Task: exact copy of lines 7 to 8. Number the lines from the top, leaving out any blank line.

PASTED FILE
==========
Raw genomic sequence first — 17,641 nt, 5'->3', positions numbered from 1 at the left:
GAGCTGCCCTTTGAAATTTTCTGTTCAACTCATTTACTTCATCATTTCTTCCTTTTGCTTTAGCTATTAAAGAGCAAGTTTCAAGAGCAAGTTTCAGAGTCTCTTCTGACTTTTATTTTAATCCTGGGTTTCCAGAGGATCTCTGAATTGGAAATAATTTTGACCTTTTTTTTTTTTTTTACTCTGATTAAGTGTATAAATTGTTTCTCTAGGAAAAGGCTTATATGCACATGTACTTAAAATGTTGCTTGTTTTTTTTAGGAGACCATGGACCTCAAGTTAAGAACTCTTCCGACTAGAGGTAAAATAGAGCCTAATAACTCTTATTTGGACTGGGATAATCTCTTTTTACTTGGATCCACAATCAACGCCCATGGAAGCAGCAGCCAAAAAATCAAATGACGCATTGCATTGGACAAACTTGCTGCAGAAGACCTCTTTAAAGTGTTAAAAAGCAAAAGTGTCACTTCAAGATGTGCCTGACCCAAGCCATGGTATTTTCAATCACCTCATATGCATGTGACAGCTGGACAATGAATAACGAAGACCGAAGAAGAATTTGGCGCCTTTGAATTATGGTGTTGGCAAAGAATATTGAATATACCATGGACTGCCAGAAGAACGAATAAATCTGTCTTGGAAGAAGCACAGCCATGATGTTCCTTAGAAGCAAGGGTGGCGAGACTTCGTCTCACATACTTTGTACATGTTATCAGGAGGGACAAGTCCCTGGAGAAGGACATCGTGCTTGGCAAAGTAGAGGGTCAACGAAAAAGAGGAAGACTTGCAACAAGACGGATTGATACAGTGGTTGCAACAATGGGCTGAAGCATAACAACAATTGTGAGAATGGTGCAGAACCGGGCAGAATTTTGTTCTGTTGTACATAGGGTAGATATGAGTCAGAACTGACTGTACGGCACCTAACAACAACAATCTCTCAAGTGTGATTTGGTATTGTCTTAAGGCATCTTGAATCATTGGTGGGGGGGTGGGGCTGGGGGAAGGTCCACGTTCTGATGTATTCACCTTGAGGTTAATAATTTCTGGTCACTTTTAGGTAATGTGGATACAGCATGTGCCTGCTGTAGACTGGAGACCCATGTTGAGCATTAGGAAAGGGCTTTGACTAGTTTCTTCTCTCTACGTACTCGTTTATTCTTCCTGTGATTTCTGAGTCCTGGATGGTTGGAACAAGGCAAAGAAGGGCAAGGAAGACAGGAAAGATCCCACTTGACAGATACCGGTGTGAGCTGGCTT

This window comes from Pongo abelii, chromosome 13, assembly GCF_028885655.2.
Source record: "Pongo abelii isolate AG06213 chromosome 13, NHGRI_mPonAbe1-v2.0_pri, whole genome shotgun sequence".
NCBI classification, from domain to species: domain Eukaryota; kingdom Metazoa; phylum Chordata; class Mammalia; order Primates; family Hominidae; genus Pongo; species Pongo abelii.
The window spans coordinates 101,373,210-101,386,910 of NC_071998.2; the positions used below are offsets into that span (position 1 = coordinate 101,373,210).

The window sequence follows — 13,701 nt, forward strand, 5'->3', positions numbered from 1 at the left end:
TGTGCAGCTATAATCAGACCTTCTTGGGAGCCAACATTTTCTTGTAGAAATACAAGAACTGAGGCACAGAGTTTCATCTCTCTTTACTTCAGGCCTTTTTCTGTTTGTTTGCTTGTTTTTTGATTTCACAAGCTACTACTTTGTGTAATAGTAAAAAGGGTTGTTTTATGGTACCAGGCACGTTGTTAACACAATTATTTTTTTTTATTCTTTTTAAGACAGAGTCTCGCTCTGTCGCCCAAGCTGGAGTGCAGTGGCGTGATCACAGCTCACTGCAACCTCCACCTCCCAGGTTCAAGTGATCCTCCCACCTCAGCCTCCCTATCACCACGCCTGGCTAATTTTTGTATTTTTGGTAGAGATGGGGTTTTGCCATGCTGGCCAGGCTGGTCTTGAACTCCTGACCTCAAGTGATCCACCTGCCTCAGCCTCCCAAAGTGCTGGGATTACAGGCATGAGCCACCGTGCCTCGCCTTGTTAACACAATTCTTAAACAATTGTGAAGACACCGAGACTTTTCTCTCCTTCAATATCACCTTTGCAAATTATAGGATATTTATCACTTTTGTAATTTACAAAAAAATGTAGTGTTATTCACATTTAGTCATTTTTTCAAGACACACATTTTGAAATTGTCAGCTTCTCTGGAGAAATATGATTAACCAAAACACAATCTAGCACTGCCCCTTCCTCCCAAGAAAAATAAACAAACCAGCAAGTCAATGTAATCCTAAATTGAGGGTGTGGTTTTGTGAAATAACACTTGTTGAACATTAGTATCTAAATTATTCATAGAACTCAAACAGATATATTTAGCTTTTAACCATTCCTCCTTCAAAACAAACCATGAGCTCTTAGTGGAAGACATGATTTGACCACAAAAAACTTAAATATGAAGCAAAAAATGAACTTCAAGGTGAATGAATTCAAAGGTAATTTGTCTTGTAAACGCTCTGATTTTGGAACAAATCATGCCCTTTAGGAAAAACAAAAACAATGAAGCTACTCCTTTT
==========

The window sequence follows — 13,701 nt, forward strand, 5'->3', positions numbered from 1 at the left end:
TGTGCAGCTATAATCAGACCTTCTTGGGAGCCAACATTTTCTTGTAGAAATACAAGAACTGAGGCACAGAGTTTCATCTCTCTTTACTTCAGGCCTTTTTCTGTTTGTTTGCTTGTTTTTTGATTTCACAAGCTACTACTTTGTGTAATAGTAAAAAGGGTTGTTTTATGGTACCAGGCACGTTGTTAACACAATTATTTTTTTTTATTCTTTTTAAGACAGAGTCTCGCTCTGTCGCCCAAGCTGGAGTGCAGTGGCGTGATCACAGCTCACTGCAACCTCCACCTCCCAGGTTCAAGTGATCCTCCCACCTCAGCCTCCCTATCACCACGCCTGGCTAATTTTTGTATTTTTGGTAGAGATGGGGTTTTGCCATGCTGGCCAGGCTGGTCTTGAACTCCTGACCTCAAGTGATCCACCTGCCTCAGCCTCCCAAAGTGCTGGGATTACAGGCATGAGCCACCGTGCCTCGCCTTGTTAACACAATTCTTAAACAATTGTGAAGACACCGAGACTTTTCTCTCCTTCAATATCACCTTTGCAAATTATAGGATATTTATCACTTTTGTAATTTACAAAAAAATGTAGTGTTATTCACATTTAGTCATTTTTTCAAGACACACATTTTGAAATTGTCAGCTTCTCTGGAGAAATATGATTAACCAAAACACAATCTAGCACTGCCCCTTCCTCCCAAGAAAAATAAACAAACCAGCAAGTCAATGTAATCCTAAATTGAGGGTGTGGTTTTGTGAAATAACACTTGTTGAACATTAGTATCTAAATTATTCATAGAACTCAAACAGATATATTTAGCTTTTAACCATTCCTCCTTCAAAACAAACCATGAGCTCTTAGTGGAAGACATGATTTGACCACAAAAAACTTAAATATGAAGCAAAAAATGAACTTCAAGGTGAATGAATTCAAAGGTAATTTGTCTTGTAAACGCTCTGATTTTGGAACAAATCATGCCCTTTAGGAAAAACAAAAACAATGAAGCTACTCCTTTT